Outside the 9:30 Club it’s almost 9:45 and I’m still more than 20 Phishheads from the doors—and more than 30 years too late. The only thing adolescent about me now is that I feel excruciatingly exposed standing in the long line of college students waiting in a freezing drizzle in a dreary D.C. neighborhood to see what I had assumed was an obscure jazz band called Karl Denson’s Tiny Universe. Apparently I’m not the only one unprepared for the cold and the crowd; the guy behind me, who seems to be working on a here’s-what-Bob-Marley-would-look-like-if-he-were-a-young-middle-class-white-kid-from-Fairfax-Virginia look, seems to be losing his groove.
“What is the friggin’ hang-up, man? I mean, shit, how long could it take to grab someone’s money and stamp someone’s friggin’ hand?”
I’m wondering the same thing along with wondering what my teenage line mates must think of me, a guy clearly old enough to be their father, even if I feel like I’m doing a fairly convincing version of here’s-what-Cat-Stevens-might-look-like-if-he-had-not-turned-into-Yusuf-Islam-but-instead-were-a-Jewish-guy-in-his-early-50s-who-had-gained-some-weight-and-lost-some-hair. The way some of these kids are staring at me makes me worry that they think I’m a narc, which is odd, since I’m feeling more like an addict in search of a fix. How else to explain why I’m shivering on this street corner, rocking back and forth, checking my watch, rather than enjoying the thermostat-controlled heat of my hotel room where I could have ordered room service, taken a bath, and then watched TV before going to sleep at a reasonable hour so that I’d be ready for my 9 a.m. breakfast meeting?
Fifteen minutes later, we find out what’s been taking so long: In between the ticket-taking and hand-stamping, the bouncer is doing some serious ID-studying. And, I now realize, with good reason: The show is 21 and over and, even if we take my 50-plus years into account, the average age is still decidedly 20 and under. Just as I finally get to the front of the line, a bouncer comes out of the club, walks a few steps past me, cups his hands around his mouth and yells, “This show is sold out!” The little white suburban Bob Marley groans and starts to flip out: “Sold out? What the . . . !” The bouncer turns to the ticket seller, holds up four fingers, and says: “Just let in four more and that’s it.”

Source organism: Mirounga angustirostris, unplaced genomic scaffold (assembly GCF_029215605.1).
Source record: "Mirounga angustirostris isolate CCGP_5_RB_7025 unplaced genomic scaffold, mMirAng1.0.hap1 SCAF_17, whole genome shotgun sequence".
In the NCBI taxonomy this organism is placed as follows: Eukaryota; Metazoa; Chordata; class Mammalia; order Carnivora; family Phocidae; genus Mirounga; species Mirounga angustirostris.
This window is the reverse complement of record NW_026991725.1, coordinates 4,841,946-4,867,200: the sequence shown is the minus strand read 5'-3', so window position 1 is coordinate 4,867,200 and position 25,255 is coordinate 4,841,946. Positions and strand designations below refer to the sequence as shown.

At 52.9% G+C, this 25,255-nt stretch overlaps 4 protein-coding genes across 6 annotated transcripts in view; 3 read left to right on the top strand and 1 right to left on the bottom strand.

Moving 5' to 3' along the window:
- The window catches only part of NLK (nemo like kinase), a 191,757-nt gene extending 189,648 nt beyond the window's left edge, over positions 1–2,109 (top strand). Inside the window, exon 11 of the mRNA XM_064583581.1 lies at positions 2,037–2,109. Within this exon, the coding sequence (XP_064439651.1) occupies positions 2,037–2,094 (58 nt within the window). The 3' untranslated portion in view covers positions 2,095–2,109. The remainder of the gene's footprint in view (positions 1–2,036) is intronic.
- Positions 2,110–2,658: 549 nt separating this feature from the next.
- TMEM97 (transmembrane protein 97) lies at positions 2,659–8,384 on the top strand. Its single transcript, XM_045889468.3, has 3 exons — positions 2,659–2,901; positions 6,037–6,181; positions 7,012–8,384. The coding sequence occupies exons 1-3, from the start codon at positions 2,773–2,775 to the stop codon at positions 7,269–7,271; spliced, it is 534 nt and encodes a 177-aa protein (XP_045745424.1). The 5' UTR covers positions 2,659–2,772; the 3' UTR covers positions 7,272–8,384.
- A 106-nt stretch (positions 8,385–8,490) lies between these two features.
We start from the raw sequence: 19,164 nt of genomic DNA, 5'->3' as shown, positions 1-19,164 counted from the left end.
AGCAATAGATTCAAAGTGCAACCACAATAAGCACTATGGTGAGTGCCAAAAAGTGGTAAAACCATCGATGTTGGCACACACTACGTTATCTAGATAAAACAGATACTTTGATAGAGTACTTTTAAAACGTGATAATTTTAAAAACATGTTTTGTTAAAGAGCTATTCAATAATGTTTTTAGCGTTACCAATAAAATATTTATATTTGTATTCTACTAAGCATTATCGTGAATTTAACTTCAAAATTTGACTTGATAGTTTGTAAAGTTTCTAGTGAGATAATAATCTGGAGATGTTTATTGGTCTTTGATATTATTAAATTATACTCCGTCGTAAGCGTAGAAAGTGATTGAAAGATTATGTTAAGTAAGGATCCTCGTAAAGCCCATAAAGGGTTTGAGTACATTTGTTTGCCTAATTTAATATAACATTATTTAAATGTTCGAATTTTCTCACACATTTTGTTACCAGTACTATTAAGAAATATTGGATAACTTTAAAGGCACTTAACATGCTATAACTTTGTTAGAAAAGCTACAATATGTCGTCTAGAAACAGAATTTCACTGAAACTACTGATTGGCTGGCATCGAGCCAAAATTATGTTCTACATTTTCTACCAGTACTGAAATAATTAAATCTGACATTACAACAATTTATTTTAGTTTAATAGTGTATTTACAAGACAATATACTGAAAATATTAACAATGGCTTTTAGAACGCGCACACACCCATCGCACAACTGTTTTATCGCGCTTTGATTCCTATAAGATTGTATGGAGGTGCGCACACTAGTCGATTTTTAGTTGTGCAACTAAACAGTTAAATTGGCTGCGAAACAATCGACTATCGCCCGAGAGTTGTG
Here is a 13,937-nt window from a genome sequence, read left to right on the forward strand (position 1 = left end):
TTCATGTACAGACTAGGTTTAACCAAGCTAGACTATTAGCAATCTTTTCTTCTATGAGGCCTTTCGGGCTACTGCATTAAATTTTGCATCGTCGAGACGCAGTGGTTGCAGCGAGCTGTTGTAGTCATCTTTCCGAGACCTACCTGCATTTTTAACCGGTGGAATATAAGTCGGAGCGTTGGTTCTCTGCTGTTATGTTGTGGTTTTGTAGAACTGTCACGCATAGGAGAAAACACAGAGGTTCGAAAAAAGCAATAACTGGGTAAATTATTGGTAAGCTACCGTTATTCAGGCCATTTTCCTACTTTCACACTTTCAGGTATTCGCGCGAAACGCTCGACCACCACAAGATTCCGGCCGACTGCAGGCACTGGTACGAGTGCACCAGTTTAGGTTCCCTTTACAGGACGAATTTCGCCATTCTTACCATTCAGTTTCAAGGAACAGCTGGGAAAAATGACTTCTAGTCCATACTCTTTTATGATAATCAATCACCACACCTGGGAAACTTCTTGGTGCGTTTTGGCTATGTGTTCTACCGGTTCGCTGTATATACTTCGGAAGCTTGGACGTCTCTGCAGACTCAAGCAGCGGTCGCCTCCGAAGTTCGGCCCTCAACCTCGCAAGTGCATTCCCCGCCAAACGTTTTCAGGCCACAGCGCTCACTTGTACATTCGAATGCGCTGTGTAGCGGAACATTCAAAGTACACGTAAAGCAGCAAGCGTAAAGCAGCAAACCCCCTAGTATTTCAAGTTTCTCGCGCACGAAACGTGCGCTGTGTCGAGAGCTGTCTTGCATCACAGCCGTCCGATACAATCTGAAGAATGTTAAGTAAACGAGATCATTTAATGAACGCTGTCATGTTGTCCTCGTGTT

Given that I appear to be one of the only people in line without a fake ID, I expect to be waved right in. But out of some sense of fairness or protocol, the ticket seller asks to see my license. As he scans it, I squirm from the awkwardness of being carded by a guy who is probably not much older than my daughters. When I look up, I can see from his frown that I’ve pushed him to a new territory or at least into New Math, and I’m certain I can read his thoughts: “2009 minus 1953. Damn, this guy is old!”
Each time the Rolling Stones or the Who head out on another last tour, we drag out the usual jokes about aging rock stars with prostate problems and apparently insufficient pension plans, about what Mick Jagger said about his future (“I’d rather be dead than singing ‘Satisfaction’ when I’m 45”), about what Roger Daltrey must be thinking when he sings “I hope I die before I get old.”
In spite of the jokes, I have a grudging respect for the perseverance of aging rock stars, backed up by the argument that musicians of other genres—classical, folk, blues, jazz—have always played into their old age and, anyway, a guy’s got to make a living.